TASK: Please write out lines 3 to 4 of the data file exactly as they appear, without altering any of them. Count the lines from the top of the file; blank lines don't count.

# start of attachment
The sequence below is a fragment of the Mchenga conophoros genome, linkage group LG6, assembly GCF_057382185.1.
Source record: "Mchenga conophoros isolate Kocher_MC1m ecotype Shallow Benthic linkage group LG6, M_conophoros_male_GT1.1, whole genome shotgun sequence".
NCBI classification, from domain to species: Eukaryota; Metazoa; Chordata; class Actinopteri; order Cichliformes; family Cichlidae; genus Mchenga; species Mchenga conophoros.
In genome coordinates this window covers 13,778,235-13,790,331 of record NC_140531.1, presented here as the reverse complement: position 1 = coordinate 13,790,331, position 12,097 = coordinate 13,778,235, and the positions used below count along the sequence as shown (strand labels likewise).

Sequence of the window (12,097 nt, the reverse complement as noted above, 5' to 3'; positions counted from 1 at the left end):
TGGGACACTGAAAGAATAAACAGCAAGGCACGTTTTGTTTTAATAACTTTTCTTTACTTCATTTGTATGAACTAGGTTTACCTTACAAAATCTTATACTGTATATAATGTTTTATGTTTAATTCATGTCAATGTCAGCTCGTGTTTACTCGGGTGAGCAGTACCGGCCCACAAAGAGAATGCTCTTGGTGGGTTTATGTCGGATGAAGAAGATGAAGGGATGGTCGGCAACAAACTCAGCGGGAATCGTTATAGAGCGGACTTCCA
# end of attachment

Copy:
NCBI classification, from domain to species: Eukaryota; Metazoa; Chordata; class Actinopteri; order Cichliformes; family Cichlidae; genus Mchenga; species Mchenga conophoros.
In genome coordinates this window covers 13,778,235-13,790,331 of record NC_140531.1, presented here as the reverse complement: position 1 = coordinate 13,790,331, position 12,097 = coordinate 13,778,235, and the positions used below count along the sequence as shown (strand labels likewise).